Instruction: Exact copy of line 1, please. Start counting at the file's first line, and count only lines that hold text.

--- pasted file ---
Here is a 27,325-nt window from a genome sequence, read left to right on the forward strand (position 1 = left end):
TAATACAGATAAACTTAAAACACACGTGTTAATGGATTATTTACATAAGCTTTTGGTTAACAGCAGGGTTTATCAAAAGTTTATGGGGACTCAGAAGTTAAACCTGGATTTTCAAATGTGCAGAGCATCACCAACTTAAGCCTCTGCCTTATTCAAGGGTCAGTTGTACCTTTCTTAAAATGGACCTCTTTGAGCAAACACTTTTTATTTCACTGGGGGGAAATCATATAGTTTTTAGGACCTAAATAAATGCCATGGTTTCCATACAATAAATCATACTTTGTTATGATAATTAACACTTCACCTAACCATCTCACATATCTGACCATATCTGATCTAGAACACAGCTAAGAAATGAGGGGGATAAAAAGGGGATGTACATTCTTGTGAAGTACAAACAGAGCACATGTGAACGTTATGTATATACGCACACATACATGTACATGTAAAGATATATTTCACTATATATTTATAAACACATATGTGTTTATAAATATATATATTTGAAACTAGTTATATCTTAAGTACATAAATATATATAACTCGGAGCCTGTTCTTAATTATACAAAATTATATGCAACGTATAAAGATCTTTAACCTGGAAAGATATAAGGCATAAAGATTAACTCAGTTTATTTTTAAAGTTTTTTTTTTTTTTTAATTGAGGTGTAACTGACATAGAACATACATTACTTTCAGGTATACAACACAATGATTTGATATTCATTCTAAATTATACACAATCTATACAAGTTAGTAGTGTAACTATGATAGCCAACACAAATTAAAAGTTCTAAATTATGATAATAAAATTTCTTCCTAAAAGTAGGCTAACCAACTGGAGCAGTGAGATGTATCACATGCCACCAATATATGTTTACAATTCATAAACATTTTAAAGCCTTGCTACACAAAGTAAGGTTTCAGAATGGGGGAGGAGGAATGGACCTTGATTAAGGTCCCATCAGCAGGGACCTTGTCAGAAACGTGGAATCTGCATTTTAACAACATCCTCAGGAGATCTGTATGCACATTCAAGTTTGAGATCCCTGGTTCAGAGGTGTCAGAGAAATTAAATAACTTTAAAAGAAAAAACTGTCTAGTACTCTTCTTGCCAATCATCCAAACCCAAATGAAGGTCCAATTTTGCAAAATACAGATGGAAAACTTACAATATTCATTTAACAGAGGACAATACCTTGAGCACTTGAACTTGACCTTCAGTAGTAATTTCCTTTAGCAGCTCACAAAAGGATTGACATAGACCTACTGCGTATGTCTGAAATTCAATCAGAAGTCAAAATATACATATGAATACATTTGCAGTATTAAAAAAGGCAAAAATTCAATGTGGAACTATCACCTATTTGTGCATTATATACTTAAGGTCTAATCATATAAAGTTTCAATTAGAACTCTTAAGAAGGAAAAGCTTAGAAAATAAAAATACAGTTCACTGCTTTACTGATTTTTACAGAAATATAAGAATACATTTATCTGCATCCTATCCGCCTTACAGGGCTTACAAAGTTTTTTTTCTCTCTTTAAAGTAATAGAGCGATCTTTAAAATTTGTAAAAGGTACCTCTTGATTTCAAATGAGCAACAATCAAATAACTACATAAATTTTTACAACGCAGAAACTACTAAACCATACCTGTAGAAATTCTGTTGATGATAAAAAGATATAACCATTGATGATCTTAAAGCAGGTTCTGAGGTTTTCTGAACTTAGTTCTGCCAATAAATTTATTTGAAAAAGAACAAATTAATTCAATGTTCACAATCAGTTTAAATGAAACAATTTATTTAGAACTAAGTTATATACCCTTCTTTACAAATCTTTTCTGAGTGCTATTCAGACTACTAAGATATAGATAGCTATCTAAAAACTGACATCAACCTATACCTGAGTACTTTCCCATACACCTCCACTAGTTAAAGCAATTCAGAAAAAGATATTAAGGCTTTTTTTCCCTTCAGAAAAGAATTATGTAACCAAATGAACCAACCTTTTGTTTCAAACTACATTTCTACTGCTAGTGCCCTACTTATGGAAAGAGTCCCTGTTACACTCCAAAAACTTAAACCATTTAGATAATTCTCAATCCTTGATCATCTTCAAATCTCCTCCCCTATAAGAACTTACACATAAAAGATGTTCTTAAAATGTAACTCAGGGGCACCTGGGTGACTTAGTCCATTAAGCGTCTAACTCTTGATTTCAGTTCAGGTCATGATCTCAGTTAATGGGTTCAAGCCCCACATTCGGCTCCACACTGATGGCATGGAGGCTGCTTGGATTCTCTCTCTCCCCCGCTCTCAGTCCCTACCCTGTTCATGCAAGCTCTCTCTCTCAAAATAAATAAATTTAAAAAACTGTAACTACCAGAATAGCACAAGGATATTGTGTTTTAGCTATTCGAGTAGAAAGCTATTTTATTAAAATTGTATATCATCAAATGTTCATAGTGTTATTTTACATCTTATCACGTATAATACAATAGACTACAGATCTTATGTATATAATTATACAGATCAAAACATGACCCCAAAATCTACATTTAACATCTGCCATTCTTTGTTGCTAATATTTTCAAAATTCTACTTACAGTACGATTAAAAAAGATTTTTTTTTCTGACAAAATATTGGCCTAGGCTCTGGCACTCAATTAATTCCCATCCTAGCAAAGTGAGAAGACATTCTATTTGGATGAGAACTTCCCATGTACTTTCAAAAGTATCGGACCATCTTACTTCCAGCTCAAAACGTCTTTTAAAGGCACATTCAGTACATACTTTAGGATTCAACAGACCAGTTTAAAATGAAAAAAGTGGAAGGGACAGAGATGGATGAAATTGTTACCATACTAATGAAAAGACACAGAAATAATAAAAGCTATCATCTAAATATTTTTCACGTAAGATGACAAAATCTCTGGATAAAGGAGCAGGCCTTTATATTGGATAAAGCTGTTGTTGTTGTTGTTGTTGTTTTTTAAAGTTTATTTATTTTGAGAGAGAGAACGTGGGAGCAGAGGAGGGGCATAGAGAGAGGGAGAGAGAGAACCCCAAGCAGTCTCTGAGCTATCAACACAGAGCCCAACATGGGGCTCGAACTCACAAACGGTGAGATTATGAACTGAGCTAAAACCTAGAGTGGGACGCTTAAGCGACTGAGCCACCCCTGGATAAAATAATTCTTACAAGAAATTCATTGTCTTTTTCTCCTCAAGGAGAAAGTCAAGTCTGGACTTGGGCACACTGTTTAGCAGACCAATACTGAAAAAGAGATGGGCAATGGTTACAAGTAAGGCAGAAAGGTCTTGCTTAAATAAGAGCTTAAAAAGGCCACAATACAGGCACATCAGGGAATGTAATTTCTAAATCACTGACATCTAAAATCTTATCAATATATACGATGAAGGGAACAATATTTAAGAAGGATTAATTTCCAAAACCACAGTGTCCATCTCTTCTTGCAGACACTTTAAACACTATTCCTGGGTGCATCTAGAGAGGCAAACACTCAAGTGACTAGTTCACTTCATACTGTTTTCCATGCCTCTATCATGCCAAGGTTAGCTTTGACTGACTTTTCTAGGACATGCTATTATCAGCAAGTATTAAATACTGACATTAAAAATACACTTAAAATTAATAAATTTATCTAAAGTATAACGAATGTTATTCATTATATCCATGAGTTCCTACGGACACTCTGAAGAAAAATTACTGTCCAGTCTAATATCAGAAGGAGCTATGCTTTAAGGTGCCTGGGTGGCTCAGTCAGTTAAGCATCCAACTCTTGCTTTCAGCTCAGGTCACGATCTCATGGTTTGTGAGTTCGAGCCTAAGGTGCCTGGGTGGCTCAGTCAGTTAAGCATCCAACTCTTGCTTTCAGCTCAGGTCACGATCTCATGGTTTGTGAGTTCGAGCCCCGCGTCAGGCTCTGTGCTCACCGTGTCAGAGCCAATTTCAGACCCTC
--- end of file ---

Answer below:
Here is a 27,325-nt window from a genome sequence, read left to right on the forward strand (position 1 = left end):